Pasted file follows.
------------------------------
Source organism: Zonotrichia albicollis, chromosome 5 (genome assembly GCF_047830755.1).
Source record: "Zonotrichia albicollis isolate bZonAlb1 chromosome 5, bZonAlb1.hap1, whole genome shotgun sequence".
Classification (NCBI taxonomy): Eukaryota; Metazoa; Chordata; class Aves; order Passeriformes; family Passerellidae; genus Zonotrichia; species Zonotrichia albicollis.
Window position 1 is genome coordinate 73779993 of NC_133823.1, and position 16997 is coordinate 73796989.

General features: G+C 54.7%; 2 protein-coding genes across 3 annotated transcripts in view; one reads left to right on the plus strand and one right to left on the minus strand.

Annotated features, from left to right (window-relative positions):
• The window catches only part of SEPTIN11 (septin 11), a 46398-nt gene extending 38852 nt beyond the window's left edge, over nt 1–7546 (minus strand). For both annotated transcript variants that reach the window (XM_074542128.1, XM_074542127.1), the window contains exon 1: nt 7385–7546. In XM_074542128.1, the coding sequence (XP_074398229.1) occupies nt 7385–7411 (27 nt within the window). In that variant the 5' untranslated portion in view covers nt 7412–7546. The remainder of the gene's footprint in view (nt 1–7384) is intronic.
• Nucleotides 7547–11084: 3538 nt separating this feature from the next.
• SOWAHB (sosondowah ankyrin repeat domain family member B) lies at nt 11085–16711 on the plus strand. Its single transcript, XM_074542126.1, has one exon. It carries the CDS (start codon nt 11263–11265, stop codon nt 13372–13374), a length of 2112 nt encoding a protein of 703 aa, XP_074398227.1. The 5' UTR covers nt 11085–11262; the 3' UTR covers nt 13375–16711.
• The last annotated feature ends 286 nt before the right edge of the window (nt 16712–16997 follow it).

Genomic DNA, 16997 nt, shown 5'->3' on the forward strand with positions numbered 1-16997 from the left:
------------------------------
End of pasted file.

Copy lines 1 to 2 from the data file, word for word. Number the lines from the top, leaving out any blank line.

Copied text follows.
Source organism: Zonotrichia albicollis, chromosome 5 (genome assembly GCF_047830755.1).
Source record: "Zonotrichia albicollis isolate bZonAlb1 chromosome 5, bZonAlb1.hap1, whole genome shotgun sequence".